BARCELONA - Revenue: £405.2m

Image: Barcelona have slipped out of the top two for the first time since their last season without major silverware - 2007/08

Matchday £97.7m

Broadcasting – £152.2m

Commercial – £155.3m

Barcelona have slipped out of the top two for the first time since their last season without major silverware - 2007/08 – with their commercial revenues taking a hit. Barcelona are one per cent down in this sector, while the other top four clubs in the Money League have seen an average growth of 40 per cent. Deals with Intel and Beko have been struck for short-term sponsorship boosts but elimination at the quarter-finals of the Champions League affected broadcasting revenues.

PSG - Revenue: £396.5m

Laurent Blanc says well done to Zlatan Ibrahimovic
Image: Paris Saint-Germain maintained their place in the top five, thanks to a record revenue of 474.2m

Matchday – £52.8m

Broadcasting – £69.7m

Commercial – £274m

Paris Saint-Germain maintained their place in the top five, thanks to a record revenue of £396.5m in 2013/14, which saw the team win a league and cup double. Commercial revenue is PSG’s main driver with that area increasing by £56m (29 per cent) last season to comprise 69 per cent of their total takings. That’s the highest proportion of revenue from any source of all the Money League clubs. It’s also the highest-ever single revenue source in Money League history and nearly £27.6m more than the next best in that department, Bayern Munich. Broadcasting rights, though, are significantly lower than their rivals – they are ranked 17 out of the top 20 clubs in TV takings.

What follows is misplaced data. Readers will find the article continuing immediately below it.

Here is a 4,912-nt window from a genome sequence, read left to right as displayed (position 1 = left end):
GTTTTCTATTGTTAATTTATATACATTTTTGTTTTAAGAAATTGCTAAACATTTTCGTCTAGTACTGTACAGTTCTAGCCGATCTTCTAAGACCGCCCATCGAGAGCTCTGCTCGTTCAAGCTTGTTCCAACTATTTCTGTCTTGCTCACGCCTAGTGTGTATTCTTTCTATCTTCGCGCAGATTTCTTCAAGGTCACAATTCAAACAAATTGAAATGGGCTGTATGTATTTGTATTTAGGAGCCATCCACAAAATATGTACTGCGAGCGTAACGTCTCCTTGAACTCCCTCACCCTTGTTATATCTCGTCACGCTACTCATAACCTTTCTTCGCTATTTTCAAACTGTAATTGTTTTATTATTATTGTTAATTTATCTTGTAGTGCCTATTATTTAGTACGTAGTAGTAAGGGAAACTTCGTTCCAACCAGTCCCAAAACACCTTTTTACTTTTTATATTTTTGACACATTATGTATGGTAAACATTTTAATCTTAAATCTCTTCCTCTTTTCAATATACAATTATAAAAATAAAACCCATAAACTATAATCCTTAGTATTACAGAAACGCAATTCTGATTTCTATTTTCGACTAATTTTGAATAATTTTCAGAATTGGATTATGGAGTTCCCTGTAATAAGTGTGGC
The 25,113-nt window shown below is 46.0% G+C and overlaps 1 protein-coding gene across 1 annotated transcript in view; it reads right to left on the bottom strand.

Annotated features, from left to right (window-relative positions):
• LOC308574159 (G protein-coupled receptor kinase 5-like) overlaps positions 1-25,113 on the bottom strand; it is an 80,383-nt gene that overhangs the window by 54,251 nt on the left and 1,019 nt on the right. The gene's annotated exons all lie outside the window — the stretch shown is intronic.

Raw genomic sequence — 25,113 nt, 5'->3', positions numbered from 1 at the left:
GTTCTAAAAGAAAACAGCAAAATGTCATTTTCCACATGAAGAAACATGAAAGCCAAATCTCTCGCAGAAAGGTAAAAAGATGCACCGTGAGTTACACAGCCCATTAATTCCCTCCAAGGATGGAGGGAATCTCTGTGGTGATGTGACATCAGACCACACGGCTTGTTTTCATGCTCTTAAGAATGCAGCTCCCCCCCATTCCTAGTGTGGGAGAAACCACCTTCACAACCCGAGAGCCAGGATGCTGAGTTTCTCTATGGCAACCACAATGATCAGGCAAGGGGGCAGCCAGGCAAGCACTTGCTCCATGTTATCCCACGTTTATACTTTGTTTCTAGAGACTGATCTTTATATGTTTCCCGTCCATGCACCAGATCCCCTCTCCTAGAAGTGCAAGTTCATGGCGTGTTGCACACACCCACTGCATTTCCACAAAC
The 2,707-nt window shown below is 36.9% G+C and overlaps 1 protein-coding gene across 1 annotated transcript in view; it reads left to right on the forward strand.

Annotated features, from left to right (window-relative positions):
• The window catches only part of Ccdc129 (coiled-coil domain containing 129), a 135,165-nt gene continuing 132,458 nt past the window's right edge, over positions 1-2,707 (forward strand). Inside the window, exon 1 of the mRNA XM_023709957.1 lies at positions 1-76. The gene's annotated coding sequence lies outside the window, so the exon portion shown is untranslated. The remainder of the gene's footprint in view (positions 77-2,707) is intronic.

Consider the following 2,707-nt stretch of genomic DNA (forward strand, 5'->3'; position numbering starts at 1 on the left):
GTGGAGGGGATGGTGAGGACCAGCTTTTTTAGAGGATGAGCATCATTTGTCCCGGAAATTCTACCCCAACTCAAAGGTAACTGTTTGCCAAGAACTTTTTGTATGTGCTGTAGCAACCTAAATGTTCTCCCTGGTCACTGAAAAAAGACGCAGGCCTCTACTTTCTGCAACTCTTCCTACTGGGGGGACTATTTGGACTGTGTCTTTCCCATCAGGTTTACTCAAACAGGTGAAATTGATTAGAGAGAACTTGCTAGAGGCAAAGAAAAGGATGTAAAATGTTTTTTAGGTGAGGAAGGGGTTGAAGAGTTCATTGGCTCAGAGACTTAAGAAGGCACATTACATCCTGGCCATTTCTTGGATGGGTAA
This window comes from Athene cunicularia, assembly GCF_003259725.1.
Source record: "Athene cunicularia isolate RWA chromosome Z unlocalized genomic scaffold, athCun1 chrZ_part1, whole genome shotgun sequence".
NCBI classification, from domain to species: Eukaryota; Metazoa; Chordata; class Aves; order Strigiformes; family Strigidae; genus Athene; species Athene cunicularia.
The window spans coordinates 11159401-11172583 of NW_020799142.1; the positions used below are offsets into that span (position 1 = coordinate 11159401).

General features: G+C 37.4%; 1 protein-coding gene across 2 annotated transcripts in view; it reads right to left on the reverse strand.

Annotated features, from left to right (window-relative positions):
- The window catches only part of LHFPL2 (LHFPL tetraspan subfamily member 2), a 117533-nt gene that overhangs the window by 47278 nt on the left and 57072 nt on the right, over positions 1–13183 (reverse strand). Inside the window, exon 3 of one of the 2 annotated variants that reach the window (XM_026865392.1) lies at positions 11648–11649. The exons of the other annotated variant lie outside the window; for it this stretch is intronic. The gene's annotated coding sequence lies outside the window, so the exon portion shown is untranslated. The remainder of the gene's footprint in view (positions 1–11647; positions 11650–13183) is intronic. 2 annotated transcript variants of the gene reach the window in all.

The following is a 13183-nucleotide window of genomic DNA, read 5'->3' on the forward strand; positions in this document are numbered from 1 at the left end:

MAN CITY - Revenue: £346.5m

Image: Man City maintained sixth place with a record revenue of 414.4m (28 per cent up)

Matchday – £47.5m

Broadcasting – £133.2m

Commercial – £165.8m

Man City maintained sixth place with a record revenue of £346.5m (28 per cent up), which is the largest increase in the Money League top 10. The Premier League and League Cup winners have seen a 20 per cent rise in matchday revenue thanks to increases in ticket prices and three more home games in 2013/14. But they remain ninth in the Money League in that department, behind Chelsea and Liverpool, despite the latter two having smaller capacities. Broadcasting (51 per cent) and commercial (16 per cent) revenues were also boosted, thanks to Premier League rights and investments overseas (such as New York City FC), respectively.

CHELSEA - Revenue: £324.4m

Football merchandise is sold prior to the match between Chelsea and West Bromwich Albion at Stamford Bridge
Image: The Premier League leaders Chelsea registered a record revenue of 387.9m

Matchday – £71m

Broadcasting – £139.9m

Commercial – £113.5m